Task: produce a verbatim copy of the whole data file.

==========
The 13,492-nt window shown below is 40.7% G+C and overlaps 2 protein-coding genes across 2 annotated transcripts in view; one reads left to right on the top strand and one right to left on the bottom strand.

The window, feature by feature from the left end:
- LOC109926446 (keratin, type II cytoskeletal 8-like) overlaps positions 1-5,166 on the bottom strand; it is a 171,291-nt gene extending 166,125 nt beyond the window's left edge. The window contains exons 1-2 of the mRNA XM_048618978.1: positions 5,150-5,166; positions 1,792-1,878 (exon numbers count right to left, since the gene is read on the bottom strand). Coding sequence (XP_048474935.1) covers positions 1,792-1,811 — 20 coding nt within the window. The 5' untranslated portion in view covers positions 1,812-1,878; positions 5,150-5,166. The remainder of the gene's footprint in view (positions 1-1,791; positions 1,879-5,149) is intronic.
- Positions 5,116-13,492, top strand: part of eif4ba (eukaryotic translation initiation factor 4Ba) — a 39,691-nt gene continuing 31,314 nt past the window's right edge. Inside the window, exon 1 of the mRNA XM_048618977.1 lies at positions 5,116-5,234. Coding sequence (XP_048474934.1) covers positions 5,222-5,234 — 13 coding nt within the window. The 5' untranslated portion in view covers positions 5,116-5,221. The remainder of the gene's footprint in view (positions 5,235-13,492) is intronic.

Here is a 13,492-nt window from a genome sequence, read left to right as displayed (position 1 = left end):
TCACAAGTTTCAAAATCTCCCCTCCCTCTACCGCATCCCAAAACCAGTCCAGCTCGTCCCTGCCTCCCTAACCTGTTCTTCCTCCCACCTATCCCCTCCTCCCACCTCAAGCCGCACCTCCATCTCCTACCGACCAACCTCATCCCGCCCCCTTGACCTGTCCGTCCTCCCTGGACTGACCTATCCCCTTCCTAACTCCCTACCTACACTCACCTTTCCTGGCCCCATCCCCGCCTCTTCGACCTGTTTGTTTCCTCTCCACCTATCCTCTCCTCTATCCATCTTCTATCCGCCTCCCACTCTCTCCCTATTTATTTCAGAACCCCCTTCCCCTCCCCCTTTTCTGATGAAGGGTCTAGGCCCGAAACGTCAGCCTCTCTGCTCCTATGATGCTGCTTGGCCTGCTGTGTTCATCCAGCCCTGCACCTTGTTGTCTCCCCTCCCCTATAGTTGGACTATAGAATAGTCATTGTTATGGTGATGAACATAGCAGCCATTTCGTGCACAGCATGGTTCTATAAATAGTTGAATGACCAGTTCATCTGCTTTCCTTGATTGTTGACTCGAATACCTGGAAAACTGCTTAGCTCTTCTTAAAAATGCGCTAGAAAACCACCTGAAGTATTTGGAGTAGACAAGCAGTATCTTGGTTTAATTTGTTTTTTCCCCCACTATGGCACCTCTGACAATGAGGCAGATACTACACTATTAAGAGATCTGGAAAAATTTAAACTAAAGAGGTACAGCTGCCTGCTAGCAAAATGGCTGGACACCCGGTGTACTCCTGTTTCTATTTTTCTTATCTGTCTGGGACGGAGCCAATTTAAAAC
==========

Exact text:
The 13,492-nt window shown below is 40.7% G+C and overlaps 2 protein-coding genes across 2 annotated transcripts in view; one reads left to right on the top strand and one right to left on the bottom strand.

The window, feature by feature from the left end:
- LOC109926446 (keratin, type II cytoskeletal 8-like) overlaps positions 1-5,166 on the bottom strand; it is a 171,291-nt gene extending 166,125 nt beyond the window's left edge. The window contains exons 1-2 of the mRNA XM_048618978.1: positions 5,150-5,166; positions 1,792-1,878 (exon numbers count right to left, since the gene is read on the bottom strand). Coding sequence (XP_048474935.1) covers positions 1,792-1,811 — 20 coding nt within the window. The 5' untranslated portion in view covers positions 1,812-1,878; positions 5,150-5,166. The remainder of the gene's footprint in view (positions 1-1,791; positions 1,879-5,149) is intronic.
- Positions 5,116-13,492, top strand: part of eif4ba (eukaryotic translation initiation factor 4Ba) — a 39,691-nt gene continuing 31,314 nt past the window's right edge. Inside the window, exon 1 of the mRNA XM_048618977.1 lies at positions 5,116-5,234. Coding sequence (XP_048474934.1) covers positions 5,222-5,234 — 13 coding nt within the window. The 5' untranslated portion in view covers positions 5,116-5,221. The remainder of the gene's footprint in view (positions 5,235-13,492) is intronic.

Here is a 13,492-nt window from a genome sequence, read left to right as displayed (position 1 = left end):
TCACAAGTTTCAAAATCTCCCCTCCCTCTACCGCATCCCAAAACCAGTCCAGCTCGTCCCTGCCTCCCTAACCTGTTCTTCCTCCCACCTATCCCCTCCTCCCACCTCAAGCCGCACCTCCATCTCCTACCGACCAACCTCATCCCGCCCCCTTGACCTGTCCGTCCTCCCTGGACTGACCTATCCCCTTCCTAACTCCCTACCTACACTCACCTTTCCTGGCCCCATCCCCGCCTCTTCGACCTGTTTGTTTCCTCTCCACCTATCCTCTCCTCTATCCATCTTCTATCCGCCTCCCACTCTCTCCCTATTTATTTCAGAACCCCCTTCCCCTCCCCCTTTTCTGATGAAGGGTCTAGGCCCGAAACGTCAGCCTCTCTGCTCCTATGATGCTGCTTGGCCTGCTGTGTTCATCCAGCCCTGCACCTTGTTGTCTCCCCTCCCCTATAGTTGGACTATAGAATAGTCATTGTTATGGTGATGAACATAGCAGCCATTTCGTGCACAGCATGGTTCTATAAATAGTTGAATGACCAGTTCATCTGCTTTCCTTGATTGTTGACTCGAATACCTGGAAAACTGCTTAGCTCTTCTTAAAAATGCGCTAGAAAACCACCTGAAGTATTTGGAGTAGACAAGCAGTATCTTGGTTTAATTTGTTTTTTCCCCCACTATGGCACCTCTGACAATGAGGCAGATACTACACTATTAAGAGATCTGGAAAAATTTAAACTAAAGAGGTACAGCTGCCTGCTAGCAAAATGGCTGGACACCCGGTGTACTCCTGTTTCTATTTTTCTTATCTGTCTGGGACGGAGCCAATTTAAAAC